Nitrogen Fixation – Definition, Types, Examples

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Nitrogen Fixation – Definition, Types, Examples

Inspiring act of nature is self-regulation. As all living organisms act as tools for biogeochemical cycles, nitrogen cycle is highly regulated. Life on earth depends on nitrogen cycle. Nitrogen occurs in atmosphere in the form of N2 (N≡N), two nitrogen atoms joined together by strong triple covalent bonds. The process of converting atmospheric nitrogen (N2) into ammonia is termed as nitrogen fixation. Nitrogen fixation can occur by two methods:

  1. Biological
  2. Non-Biological (Figure 12.5).

Nitrogen Fixation img 1

Non – Biological Nitrogen Fixation

  • Nitrogen fixation by chemical process in industry.
  • Natural electrical discharge during lightening fixes atmospheric nitrogen.

Biological Nitrogen Fixation

Symbiotic bacterium like Rhizobium fixes atmospheric nitrogen. Cyanobacteria found in Lichens, Anthoceros, Azolla and coralloid roots of Cycas also fix nitrogen. Non-symbiotic (free living bacteria) like Clostridium also fix nitrogen.

a. Symbiotic Nitrogen Fixation

(i) Nitrogen Fixation with Nodulation

Rhizobium bacterium is found in leguminous plants and fix atmospheric nitrogen. This kind of symbiotic association is beneficial for both the bacterium and plant. Root nodules are formed due to bacterial infection. Rhizobium enters into the host cell and proliferates, it remains separated from the host cytoplasm by a membrane (Figure 12.6).
Nitrogen Fixation img 2

Stages of Root Nodule Formation:

  1. Legume plants secretes phenolics which attracts Rhizobium.
  2. Rhizobium reaches the rhizosphere and enters into the root hair, infects the root hair and leads to curling of root hairs.
  3. Infection thread grows inwards and separates the infected tissue from normal tissue.
  4. A membrane bound bacterium is formed inside the nodule and is called bacteroid.
  5. Cytokinin from bacteria and auxin from host plant promotes cell division and leads to nodule formation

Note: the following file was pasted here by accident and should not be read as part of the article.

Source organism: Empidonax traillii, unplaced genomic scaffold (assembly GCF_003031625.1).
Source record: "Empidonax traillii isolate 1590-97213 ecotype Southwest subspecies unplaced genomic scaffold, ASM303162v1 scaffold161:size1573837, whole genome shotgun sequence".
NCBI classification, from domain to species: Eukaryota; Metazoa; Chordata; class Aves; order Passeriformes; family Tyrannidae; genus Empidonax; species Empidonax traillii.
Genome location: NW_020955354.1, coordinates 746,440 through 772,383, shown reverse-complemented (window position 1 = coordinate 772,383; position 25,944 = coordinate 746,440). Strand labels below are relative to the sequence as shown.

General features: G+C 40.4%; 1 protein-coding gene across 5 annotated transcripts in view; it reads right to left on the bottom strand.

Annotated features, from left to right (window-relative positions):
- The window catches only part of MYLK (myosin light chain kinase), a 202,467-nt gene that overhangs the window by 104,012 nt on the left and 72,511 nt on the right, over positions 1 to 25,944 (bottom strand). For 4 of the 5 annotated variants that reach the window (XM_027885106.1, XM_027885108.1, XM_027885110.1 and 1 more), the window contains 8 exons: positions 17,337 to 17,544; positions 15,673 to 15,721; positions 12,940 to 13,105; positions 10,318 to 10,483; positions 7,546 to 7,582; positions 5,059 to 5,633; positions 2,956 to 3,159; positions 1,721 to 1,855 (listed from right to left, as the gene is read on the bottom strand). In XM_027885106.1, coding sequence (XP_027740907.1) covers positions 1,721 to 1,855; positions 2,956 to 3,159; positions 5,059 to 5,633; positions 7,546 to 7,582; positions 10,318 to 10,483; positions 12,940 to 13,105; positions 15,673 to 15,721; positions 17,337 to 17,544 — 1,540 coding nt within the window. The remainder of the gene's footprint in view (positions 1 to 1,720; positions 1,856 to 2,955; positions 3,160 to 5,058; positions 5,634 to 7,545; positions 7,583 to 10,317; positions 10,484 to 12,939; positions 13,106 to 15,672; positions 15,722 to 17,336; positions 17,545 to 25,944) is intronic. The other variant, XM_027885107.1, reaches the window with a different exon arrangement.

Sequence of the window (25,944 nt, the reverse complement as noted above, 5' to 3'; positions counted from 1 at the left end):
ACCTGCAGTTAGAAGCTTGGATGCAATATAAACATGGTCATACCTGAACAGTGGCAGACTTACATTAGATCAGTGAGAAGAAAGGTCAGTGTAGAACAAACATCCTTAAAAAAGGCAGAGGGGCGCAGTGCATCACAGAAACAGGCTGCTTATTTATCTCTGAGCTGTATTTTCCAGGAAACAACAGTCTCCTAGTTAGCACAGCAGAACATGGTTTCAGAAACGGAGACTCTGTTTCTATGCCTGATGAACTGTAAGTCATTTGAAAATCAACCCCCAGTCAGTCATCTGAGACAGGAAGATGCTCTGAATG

Alnus and Casuarina contain the bacterium Frankia. Psychotria contains the bacterium Klebsiella.

(ii) Nitrogen Fixation Without Nodulation

The following plants and prokaryotes are involved in nitrogen fixation.

  • Lichens – Anabaena and Nostoc
  • Anthoceros – Nostoc
  • Azolla – Anabaena azollae
  • Cycas – Anabaena and Nostoc

b. Non-Symbiotic Nitrogen Fixation

Free living bacteria and fungi also fix atmospheric nitrogen.
Nitrogen Fixation img 3

Difference Between Hydroponics and Aeroponics

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Difference Between Hydroponics and Aeroponics

1. Hydroponics or Soilless culture:

Von Sachs developed a method of growing plants in nutrient solution. The commonly used nutrient solutions are Knop solution (1865) and Arnon and Hoagland Solution (1940). Later the term Hydroponics was coined by Goerick (1940) and he also introduced commercial techniques for hydroponics. In hydroponics roots are immersed in the solution containing nutrients and air is supplied with help of tube (Figure 12.3).
Hydroponics and Aeroponics img 1


This technique was developed by Soifer Hillel and David Durger. It is a system where roots are suspended in air and nutrients are sprayed over the roots by a motor driven rotor (Figure 12.4).
Hydroponics and Aeroponics img 2

Hydroponics and aeroponics are both methods of growing plants. The latter, aeroponics, is a method used to grow plants in the air – without the use of soil. Hydroponics is also a method that does not use soil, but instead, uses only a nutrient solution in a water solvent.